Essential is the requirement to include the return statement in the lambda expression. In fact, it’s probably a better programming practice to use a return statement with all methods; a practice I’ve often overlooked myself. (See No Side Effects below.)
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PHP Introduction to OOP: UI-Client-Request

clientBasicAn Easy Start

A lot of starting concepts in OOP seem designed to confuse and warn off developers who want to move up to OOP from sequential and procedural programming. This post is to give you a bit of what was presented at the NE PHP & UX Conference and to provide a simple yet clear introduction to OOP applied to PHP.

The easiest way (and least confusing) is to begin with the idea of “objects” and communication between objects. As you may know, objects are made up of classes containing “properties” and “methods.” Properties look a lot like PHP variables and methods like functions. So, think of properties as things a car has–like headlights, a steering wheel and bumpers, and think of actions your car can take, like turning left and right or going forward and reverse as methods.

The “blueprint” for an object is a class, and when a class is instantiated in a variable, it becomes an object. Objects communicate with one another by access to public properties and methods.

At the 2014 NE PHP & UX Conference in Boston, I told those at my session that I’d have some materials for them, and so you can download them here. One is a folder full of examples from my session and the other is an introductory book (in draft form) for getting started in OOP for PHP users. Also, the Play buttons runs the little example program for this post.
PlayconfFilesoopBook

A Request-Fulfill Model

At the heart of OOP is some system of communication. The simplest way to think about communication between objects is a request-fulfill model. A client makes a request to an object to get something. The request can originate in the user UI, and it is passed to a client who finds the correct class and method to fulfill the request. Figure 1 shows a file diagram with an overview of this model:

Figure 1: Object communication

Figure 1: Object communication

In Figure 1, you can see that the only non-object is the CSS file (request.css), and so in a way, you’re used to making requests for an external operation if you’ve used CSS files. However, CSS files are not objects but rather depositories. Likewise, external JavaScript (.js) files can be called from HTML documents for use with Web pages, but they too are not objects.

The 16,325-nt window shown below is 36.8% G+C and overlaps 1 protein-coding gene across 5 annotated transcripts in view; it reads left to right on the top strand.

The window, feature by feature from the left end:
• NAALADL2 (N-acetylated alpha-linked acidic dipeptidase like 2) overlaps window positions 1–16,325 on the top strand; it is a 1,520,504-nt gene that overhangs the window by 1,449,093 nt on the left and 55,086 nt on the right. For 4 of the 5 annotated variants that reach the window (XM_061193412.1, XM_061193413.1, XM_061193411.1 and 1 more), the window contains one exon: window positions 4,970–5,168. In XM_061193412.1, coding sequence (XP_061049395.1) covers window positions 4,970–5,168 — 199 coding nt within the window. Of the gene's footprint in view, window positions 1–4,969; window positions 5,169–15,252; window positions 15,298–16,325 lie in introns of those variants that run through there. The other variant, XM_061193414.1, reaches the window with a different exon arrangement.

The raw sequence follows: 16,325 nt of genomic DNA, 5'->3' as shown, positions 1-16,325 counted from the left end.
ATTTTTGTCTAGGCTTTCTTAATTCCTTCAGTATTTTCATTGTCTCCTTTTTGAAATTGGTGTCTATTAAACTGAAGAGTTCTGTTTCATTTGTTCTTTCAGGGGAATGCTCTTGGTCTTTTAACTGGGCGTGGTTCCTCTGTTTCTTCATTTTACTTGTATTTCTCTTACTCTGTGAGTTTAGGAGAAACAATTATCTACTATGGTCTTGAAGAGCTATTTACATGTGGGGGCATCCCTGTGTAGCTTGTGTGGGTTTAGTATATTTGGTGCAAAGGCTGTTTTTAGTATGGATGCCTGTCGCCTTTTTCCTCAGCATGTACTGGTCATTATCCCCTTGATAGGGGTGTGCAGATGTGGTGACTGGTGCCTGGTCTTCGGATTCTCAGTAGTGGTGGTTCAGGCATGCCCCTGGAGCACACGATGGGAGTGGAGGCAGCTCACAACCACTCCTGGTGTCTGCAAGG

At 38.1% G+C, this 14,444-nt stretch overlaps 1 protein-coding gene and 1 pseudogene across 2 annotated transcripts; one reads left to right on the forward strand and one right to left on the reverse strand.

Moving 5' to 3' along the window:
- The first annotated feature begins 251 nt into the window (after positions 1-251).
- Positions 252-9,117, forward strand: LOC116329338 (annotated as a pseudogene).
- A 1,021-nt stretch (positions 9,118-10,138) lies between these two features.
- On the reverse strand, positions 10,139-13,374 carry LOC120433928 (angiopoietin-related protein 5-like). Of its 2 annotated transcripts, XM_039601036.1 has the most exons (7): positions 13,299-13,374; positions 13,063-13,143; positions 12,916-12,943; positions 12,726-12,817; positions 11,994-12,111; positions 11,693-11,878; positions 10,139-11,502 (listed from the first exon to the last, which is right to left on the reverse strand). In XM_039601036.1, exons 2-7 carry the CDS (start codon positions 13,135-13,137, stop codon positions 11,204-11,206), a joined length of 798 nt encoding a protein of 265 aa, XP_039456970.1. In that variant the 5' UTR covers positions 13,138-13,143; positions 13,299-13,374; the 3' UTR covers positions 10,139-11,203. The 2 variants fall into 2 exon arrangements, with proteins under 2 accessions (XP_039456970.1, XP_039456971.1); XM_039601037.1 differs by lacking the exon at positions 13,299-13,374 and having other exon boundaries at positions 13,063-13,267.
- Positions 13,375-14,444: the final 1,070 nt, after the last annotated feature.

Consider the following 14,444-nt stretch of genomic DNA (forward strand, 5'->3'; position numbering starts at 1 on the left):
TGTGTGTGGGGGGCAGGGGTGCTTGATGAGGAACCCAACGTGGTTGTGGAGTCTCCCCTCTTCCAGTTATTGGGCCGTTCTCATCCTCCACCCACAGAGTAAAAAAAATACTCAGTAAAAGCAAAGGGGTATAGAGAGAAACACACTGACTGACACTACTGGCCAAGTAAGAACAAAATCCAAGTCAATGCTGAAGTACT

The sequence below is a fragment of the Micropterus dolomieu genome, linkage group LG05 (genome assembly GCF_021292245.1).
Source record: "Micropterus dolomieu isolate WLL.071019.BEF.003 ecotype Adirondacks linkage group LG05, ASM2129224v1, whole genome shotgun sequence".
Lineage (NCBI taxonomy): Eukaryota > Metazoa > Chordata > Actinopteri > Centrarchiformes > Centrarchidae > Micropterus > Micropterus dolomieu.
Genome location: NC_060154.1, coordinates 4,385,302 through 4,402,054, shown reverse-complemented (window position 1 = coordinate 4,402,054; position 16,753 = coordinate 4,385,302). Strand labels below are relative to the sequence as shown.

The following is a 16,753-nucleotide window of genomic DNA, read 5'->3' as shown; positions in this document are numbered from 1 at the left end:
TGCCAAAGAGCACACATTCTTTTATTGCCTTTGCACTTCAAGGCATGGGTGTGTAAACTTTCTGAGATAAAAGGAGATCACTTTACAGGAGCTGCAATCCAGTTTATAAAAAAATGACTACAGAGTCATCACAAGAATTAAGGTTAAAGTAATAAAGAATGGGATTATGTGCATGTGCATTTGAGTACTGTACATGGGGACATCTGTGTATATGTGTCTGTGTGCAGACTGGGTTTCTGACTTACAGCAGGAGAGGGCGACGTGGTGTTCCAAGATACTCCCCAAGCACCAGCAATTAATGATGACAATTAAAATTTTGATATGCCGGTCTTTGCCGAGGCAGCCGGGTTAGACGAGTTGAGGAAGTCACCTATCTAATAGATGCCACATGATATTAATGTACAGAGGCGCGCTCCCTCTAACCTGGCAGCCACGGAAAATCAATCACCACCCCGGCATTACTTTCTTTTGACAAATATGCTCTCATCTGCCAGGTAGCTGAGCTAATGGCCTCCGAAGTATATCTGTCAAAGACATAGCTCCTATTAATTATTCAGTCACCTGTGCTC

Encapsulating HTML in a Class

With PHP, the UI is handled by HTML, but that does not mean that it cannot be encapsulated in a PHP object. Encapsulation is not accomplished by simply adding a .php extension to the file name, but rather, fully wrapping the HTML in a PHP class. The easiest way to do that is with a heredoc string. The following example shows how a fully formed HTML5 document is encapsulated:

Listing #1:

< ?php
class RequestUI
{
    private $ui;
 
    public function request()
    {
        //Heredoc wrapper
        $this->ui=< <<UI
        <!DOCTYPE html>
<html>
<head>
    <link rel="stylesheet" type="text/css" href="request.css"/>
    <title>Request</title>
</head>
 
<body>
    <h3>Mathster Mind:<br /> The UI Class & Method Requester</h3>
<form name='require' action='Client.php' method='post' target='feedback'>
    <input type='hidden' name='class' value='MathsterMind'/>&nbsp;MathsterMind Class<br />
    <input type='text' name='num' size='6'/>&nbsp;Enter value <br />
 
    <fieldset>
        <legend>Methods</legend>
    <input type='radio' name='method' value='doSquare'/>&nbsp;Square the value<br />
    <input type='radio' name='method' value='doSquareRoot'/>&nbsp;Find the squareroot of the value<br />
    </fieldset><br />
    <input type='submit' name='send' value='Make Request'/>  
</form>
<iframe name='feedback'>Feedback</iframe>
 
</body>
</html>
UI;
    echo $this->ui;
    }  
}
//Instantiate an object from the class
$worker=new RequestUI;
//Call the public method from the instantiated object
$worker->request();
?>

The key aspect of encapsulating HTML in a class is the heredoc wrapper:

//Heredoc wrapper
$this->ui=<<<UI
//HTML Code
UI;

A heredoc string begins with three less-than symbols (they look like chevrons laid on their side), the name you give the heredoc string and it ends with heredoc string name fully on the left side of the source code and terminated with a semi-colon. Typically, the heredoc string is assigned to a variable ($this->ui). The great thing about using heredoc, is that you can develop and debug your HTML document, and once it’s all ready, you just paste it into a heredoc wrapper. Now, instead of a free range chicken running around with snippets of PHP code, you have a fully encapsulated object. Thus, your UI is a PHP class with all of the possibilities and security of a well formed class. (Click below to see how requests are “caught” by a PHP client.)